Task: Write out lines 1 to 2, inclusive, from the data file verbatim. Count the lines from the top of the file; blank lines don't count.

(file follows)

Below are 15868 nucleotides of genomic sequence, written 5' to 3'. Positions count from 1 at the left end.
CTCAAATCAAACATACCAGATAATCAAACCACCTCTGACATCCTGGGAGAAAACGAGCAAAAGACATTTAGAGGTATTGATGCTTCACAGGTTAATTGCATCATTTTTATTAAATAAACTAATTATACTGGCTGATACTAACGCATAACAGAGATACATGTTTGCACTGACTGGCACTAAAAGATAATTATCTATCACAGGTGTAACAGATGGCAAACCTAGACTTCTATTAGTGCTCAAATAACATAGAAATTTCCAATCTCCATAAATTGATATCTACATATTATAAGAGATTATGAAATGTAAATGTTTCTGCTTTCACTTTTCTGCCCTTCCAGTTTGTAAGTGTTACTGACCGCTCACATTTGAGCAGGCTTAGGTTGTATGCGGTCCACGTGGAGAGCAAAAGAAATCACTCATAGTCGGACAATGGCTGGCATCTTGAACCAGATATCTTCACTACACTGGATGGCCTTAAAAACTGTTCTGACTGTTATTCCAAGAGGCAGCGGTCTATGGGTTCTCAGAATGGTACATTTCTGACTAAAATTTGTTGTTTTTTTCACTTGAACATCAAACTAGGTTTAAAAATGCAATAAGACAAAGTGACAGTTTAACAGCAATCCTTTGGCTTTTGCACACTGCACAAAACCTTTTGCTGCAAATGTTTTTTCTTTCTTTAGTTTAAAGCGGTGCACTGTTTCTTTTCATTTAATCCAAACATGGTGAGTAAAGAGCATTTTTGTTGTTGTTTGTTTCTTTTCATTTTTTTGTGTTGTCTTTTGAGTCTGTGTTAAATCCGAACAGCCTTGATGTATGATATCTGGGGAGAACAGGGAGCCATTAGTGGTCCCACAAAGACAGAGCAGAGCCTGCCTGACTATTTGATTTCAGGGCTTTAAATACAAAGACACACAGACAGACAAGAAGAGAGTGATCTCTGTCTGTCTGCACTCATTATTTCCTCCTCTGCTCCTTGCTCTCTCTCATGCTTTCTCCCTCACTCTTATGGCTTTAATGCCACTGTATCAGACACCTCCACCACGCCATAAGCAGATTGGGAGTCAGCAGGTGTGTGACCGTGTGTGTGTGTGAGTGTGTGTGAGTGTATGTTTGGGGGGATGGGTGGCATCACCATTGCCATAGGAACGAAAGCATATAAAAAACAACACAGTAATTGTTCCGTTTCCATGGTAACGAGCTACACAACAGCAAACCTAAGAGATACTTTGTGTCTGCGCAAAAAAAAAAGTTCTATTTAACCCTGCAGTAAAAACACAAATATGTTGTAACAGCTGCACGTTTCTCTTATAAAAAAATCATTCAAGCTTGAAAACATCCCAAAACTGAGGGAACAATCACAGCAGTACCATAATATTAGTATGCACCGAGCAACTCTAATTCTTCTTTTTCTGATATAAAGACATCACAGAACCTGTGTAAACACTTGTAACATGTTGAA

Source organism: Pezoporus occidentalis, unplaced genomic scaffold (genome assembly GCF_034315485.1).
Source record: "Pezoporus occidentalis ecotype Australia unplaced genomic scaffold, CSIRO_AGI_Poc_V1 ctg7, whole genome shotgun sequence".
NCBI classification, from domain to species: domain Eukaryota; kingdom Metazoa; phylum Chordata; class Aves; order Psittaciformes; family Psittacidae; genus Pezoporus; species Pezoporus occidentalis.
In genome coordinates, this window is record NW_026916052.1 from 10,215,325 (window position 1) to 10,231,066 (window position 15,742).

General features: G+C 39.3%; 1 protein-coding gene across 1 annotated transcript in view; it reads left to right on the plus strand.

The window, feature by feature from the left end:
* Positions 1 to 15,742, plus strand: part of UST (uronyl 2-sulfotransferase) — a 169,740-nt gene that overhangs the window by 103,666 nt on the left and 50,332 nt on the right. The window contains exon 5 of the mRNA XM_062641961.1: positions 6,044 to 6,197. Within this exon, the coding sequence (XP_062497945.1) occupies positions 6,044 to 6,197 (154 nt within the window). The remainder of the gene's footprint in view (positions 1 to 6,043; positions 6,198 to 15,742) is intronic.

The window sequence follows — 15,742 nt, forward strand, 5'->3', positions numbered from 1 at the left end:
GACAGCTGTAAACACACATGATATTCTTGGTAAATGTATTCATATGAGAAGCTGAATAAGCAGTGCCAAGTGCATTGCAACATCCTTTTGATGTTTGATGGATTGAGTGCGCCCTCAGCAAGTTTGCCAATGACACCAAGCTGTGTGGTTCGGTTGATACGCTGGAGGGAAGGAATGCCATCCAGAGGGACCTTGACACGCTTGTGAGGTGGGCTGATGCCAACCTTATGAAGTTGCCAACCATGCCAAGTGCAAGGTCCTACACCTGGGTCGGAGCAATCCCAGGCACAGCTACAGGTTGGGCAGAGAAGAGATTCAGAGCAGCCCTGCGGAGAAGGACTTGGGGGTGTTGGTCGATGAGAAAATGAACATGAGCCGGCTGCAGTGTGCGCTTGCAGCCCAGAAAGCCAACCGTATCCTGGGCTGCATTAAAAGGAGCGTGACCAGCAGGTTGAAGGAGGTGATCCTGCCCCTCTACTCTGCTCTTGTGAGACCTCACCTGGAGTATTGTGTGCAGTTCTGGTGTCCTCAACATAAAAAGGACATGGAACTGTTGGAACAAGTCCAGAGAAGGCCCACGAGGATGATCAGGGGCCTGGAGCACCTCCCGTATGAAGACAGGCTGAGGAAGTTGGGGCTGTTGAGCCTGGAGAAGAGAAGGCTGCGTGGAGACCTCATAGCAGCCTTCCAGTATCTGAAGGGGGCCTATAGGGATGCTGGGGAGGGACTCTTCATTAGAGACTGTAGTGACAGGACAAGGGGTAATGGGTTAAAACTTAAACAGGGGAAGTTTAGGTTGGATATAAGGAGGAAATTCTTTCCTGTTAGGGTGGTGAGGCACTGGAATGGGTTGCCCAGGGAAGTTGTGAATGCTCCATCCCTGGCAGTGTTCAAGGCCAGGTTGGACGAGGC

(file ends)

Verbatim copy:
Below are 15868 nucleotides of genomic sequence, written 5' to 3'. Positions count from 1 at the left end.
CTCAAATCAAACATACCAGATAATCAAACCACCTCTGACATCCTGGGAGAAAACGAGCAAAAGACATTTAGAGGTATTGATGCTTCACAGGTTAATTGCATCATTTTTATTAAATAAACTAATTATACTGGCTGATACTAACGCATAACAGAGATACATGTTTGCACTGACTGGCACTAAAAGATAATTATCTATCACAGGTGTAACAGATGGCAAACCTAGACTTCTATTAGTGCTCAAATAACATAGAAATTTCCAATCTCCATAAATTGATATCTACATATTATAAGAGATTATGAAATGTAAATGTTTCTGCTTTCACTTTTCTGCCCTTCCAGTTTGTAAGTGTTACTGACCGCTCACATTTGAGCAGGCTTAGGTTGTATGCGGTCCACGTGGAGAGCAAAAGAAATCACTCATAGTCGGACAATGGCTGGCATCTTGAACCAGATATCTTCACTACACTGGATGGCCTTAAAAACTGTTCTGACTGTTATTCCAAGAGGCAGCGGTCTATGGGTTCTCAGAATGGTACATTTCTGACTAAAATTTGTTGTTTTTTTCACTTGAACATCAAACTAGGTTTAAAAATGCAATAAGACAAAGTGACAGTTTAACAGCAATCCTTTGGCTTTTGCACACTGCACAAAACCTTTTGCTGCAAATGTTTTTTCTTTCTTTAGTTTAAAGCGGTGCACTGTTTCTTTTCATTTAATCCAAACATGGTGAGTAAAGAGCATTTTTGTTGTTGTTTGTTTCTTTTCATTTTTTTGTGTTGTCTTTTGAGTCTGTGTTAAATCCGAACAGCCTTGATGTATGATATCTGGGGAGAACAGGGAGCCATTAGTGGTCCCACAAAGACAGAGCAGAGCCTGCCTGACTATTTGATTTCAGGGCTTTAAATACAAAGACACACAGACAGACAAGAAGAGAGTGATCTCTGTCTGTCTGCACTCATTATTTCCTCCTCTGCTCCTTGCTCTCTCTCATGCTTTCTCCCTCACTCTTATGGCTTTAATGCCACTGTATCAGACACCTCCACCACGCCATAAGCAGATTGGGAGTCAGCAGGTGTGTGACCGTGTGTGTGTGTGAGTGTGTGTGAGTGTATGTTTGGGGGGATGGGTGGCATCACCATTGCCATAGGAACGAAAGCATATAAAAAACAACACAGTAATTGTTCCGTTTCCATGGTAACGAGCTACACAACAGCAAACCTAAGAGATACTTTGTGTCTGCGCAAAAAAAAAAGTTCTATTTAACCCTGCAGTAAAAACACAAATATGTTGTAACAGCTGCACGTTTCTCTTATAAAAAAATCATTCAAGCTTGAAAACATCCCAAAACTGAGGGAACAATCACAGCAGTACCATAATATTAGTATGCACCGAGCAACTCTAATTCTTCTTTTTCTGATATAAAGACATCACAGAACCTGTGTAAACACTTGTAACATGTTGAA